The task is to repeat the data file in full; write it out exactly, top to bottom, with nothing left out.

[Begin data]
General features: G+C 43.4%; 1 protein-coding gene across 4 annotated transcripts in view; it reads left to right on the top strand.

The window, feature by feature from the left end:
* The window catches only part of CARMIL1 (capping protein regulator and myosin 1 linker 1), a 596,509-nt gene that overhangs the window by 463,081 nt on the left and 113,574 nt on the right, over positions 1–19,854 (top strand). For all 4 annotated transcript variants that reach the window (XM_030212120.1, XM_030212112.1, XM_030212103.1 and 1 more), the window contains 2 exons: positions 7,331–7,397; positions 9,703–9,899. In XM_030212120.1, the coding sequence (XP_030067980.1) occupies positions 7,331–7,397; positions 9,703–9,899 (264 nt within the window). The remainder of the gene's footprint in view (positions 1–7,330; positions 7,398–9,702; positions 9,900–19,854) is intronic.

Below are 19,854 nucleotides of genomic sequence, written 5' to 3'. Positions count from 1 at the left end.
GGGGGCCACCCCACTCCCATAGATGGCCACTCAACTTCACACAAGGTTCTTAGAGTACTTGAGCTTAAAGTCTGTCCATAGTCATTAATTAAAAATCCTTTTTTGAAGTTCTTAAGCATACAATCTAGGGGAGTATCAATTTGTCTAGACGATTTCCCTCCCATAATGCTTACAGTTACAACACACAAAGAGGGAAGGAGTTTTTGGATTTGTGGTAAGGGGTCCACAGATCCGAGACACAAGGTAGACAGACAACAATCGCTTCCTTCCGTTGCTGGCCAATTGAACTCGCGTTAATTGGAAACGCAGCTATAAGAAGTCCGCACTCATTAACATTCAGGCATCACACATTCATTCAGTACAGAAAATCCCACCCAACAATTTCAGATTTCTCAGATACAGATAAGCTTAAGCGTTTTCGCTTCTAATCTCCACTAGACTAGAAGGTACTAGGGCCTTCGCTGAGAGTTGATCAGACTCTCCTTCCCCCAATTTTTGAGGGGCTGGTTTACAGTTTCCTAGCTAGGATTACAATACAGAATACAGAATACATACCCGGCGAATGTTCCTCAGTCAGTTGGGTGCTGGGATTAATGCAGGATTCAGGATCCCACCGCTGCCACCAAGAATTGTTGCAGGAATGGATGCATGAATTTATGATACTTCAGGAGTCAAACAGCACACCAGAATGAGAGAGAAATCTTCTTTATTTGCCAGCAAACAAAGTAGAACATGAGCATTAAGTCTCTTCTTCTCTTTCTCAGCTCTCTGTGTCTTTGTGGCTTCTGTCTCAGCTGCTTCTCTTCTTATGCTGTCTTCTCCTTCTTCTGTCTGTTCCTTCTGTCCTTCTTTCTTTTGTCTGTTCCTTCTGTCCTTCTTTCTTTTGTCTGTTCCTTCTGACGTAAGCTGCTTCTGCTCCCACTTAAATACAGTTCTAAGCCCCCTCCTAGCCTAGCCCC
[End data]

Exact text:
General features: G+C 43.4%; 1 protein-coding gene across 4 annotated transcripts in view; it reads left to right on the top strand.

The window, feature by feature from the left end:
* The window catches only part of CARMIL1 (capping protein regulator and myosin 1 linker 1), a 596,509-nt gene that overhangs the window by 463,081 nt on the left and 113,574 nt on the right, over positions 1–19,854 (top strand). For all 4 annotated transcript variants that reach the window (XM_030212120.1, XM_030212112.1, XM_030212103.1 and 1 more), the window contains 2 exons: positions 7,331–7,397; positions 9,703–9,899. In XM_030212120.1, the coding sequence (XP_030067980.1) occupies positions 7,331–7,397; positions 9,703–9,899 (264 nt within the window). The remainder of the gene's footprint in view (positions 1–7,330; positions 7,398–9,702; positions 9,900–19,854) is intronic.

Below are 19,854 nucleotides of genomic sequence, written 5' to 3'. Positions count from 1 at the left end.
GGGGGCCACCCCACTCCCATAGATGGCCACTCAACTTCACACAAGGTTCTTAGAGTACTTGAGCTTAAAGTCTGTCCATAGTCATTAATTAAAAATCCTTTTTTGAAGTTCTTAAGCATACAATCTAGGGGAGTATCAATTTGTCTAGACGATTTCCCTCCCATAATGCTTACAGTTACAACACACAAAGAGGGAAGGAGTTTTTGGATTTGTGGTAAGGGGTCCACAGATCCGAGACACAAGGTAGACAGACAACAATCGCTTCCTTCCGTTGCTGGCCAATTGAACTCGCGTTAATTGGAAACGCAGCTATAAGAAGTCCGCACTCATTAACATTCAGGCATCACACATTCATTCAGTACAGAAAATCCCACCCAACAATTTCAGATTTCTCAGATACAGATAAGCTTAAGCGTTTTCGCTTCTAATCTCCACTAGACTAGAAGGTACTAGGGCCTTCGCTGAGAGTTGATCAGACTCTCCTTCCCCCAATTTTTGAGGGGCTGGTTTACAGTTTCCTAGCTAGGATTACAATACAGAATACAGAATACATACCCGGCGAATGTTCCTCAGTCAGTTGGGTGCTGGGATTAATGCAGGATTCAGGATCCCACCGCTGCCACCAAGAATTGTTGCAGGAATGGATGCATGAATTTATGATACTTCAGGAGTCAAACAGCACACCAGAATGAGAGAGAAATCTTCTTTATTTGCCAGCAAACAAAGTAGAACATGAGCATTAAGTCTCTTCTTCTCTTTCTCAGCTCTCTGTGTCTTTGTGGCTTCTGTCTCAGCTGCTTCTCTTCTTATGCTGTCTTCTCCTTCTTCTGTCTGTTCCTTCTGTCCTTCTTTCTTTTGTCTGTTCCTTCTGTCCTTCTTTCTTTTGTCTGTTCCTTCTGACGTAAGCTGCTTCTGCTCCCACTTAAATACAGTTCTAAGCCCCCTCCTAGCCTAGCCCC